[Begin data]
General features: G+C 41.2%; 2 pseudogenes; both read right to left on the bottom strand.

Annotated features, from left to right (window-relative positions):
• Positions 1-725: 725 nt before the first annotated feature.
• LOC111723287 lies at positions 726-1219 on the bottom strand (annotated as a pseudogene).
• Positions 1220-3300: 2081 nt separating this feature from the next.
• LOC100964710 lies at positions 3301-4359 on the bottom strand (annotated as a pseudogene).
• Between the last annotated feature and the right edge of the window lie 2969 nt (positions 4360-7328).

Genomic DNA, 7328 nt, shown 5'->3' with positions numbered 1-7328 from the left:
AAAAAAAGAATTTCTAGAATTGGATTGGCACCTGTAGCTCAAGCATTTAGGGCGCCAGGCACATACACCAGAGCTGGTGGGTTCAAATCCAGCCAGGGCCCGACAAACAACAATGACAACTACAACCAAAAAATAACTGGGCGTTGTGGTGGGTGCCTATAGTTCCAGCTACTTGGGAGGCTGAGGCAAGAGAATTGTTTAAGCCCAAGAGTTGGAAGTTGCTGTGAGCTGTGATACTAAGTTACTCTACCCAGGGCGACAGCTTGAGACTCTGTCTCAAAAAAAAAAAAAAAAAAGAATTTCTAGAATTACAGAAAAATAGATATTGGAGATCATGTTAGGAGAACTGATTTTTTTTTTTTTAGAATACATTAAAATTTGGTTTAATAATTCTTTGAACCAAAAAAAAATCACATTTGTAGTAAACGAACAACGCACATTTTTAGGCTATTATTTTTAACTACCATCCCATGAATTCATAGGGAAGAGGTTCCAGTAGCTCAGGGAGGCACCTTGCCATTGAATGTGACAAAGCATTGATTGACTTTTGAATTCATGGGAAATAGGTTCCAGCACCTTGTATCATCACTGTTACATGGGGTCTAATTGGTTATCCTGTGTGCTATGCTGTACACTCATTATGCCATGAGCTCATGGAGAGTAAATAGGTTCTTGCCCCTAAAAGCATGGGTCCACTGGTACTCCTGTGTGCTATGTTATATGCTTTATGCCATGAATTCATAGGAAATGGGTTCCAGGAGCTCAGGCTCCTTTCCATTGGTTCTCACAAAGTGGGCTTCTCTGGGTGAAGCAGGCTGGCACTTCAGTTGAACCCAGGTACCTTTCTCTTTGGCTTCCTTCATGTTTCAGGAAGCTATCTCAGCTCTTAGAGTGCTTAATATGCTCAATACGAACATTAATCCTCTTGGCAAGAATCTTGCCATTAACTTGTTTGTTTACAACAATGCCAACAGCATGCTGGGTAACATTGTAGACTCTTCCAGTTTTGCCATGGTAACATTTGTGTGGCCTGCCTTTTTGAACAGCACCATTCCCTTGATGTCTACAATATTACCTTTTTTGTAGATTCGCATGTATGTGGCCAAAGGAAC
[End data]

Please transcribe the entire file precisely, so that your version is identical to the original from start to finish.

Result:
General features: G+C 41.2%; 2 pseudogenes; both read right to left on the bottom strand.

Annotated features, from left to right (window-relative positions):
• Positions 1-725: 725 nt before the first annotated feature.
• LOC111723287 lies at positions 726-1219 on the bottom strand (annotated as a pseudogene).
• Positions 1220-3300: 2081 nt separating this feature from the next.
• LOC100964710 lies at positions 3301-4359 on the bottom strand (annotated as a pseudogene).
• Between the last annotated feature and the right edge of the window lie 2969 nt (positions 4360-7328).

Genomic DNA, 7328 nt, shown 5'->3' with positions numbered 1-7328 from the left:
AAAAAAAGAATTTCTAGAATTGGATTGGCACCTGTAGCTCAAGCATTTAGGGCGCCAGGCACATACACCAGAGCTGGTGGGTTCAAATCCAGCCAGGGCCCGACAAACAACAATGACAACTACAACCAAAAAATAACTGGGCGTTGTGGTGGGTGCCTATAGTTCCAGCTACTTGGGAGGCTGAGGCAAGAGAATTGTTTAAGCCCAAGAGTTGGAAGTTGCTGTGAGCTGTGATACTAAGTTACTCTACCCAGGGCGACAGCTTGAGACTCTGTCTCAAAAAAAAAAAAAAAAAAGAATTTCTAGAATTACAGAAAAATAGATATTGGAGATCATGTTAGGAGAACTGATTTTTTTTTTTTTAGAATACATTAAAATTTGGTTTAATAATTCTTTGAACCAAAAAAAAATCACATTTGTAGTAAACGAACAACGCACATTTTTAGGCTATTATTTTTAACTACCATCCCATGAATTCATAGGGAAGAGGTTCCAGTAGCTCAGGGAGGCACCTTGCCATTGAATGTGACAAAGCATTGATTGACTTTTGAATTCATGGGAAATAGGTTCCAGCACCTTGTATCATCACTGTTACATGGGGTCTAATTGGTTATCCTGTGTGCTATGCTGTACACTCATTATGCCATGAGCTCATGGAGAGTAAATAGGTTCTTGCCCCTAAAAGCATGGGTCCACTGGTACTCCTGTGTGCTATGTTATATGCTTTATGCCATGAATTCATAGGAAATGGGTTCCAGGAGCTCAGGCTCCTTTCCATTGGTTCTCACAAAGTGGGCTTCTCTGGGTGAAGCAGGCTGGCACTTCAGTTGAACCCAGGTACCTTTCTCTTTGGCTTCCTTCATGTTTCAGGAAGCTATCTCAGCTCTTAGAGTGCTTAATATGCTCAATACGAACATTAATCCTCTTGGCAAGAATCTTGCCATTAACTTGTTTGTTTACAACAATGCCAACAGCATGCTGGGTAACATTGTAGACTCTTCCAGTTTTGCCATGGTAACATTTGTGTGGCCTGCCTTTTTGAACAGCACCATTCCCTTGATGTCTACAATATTACCTTTTTTGTAGATTCGCATGTATGTGGCCAAAGGAAC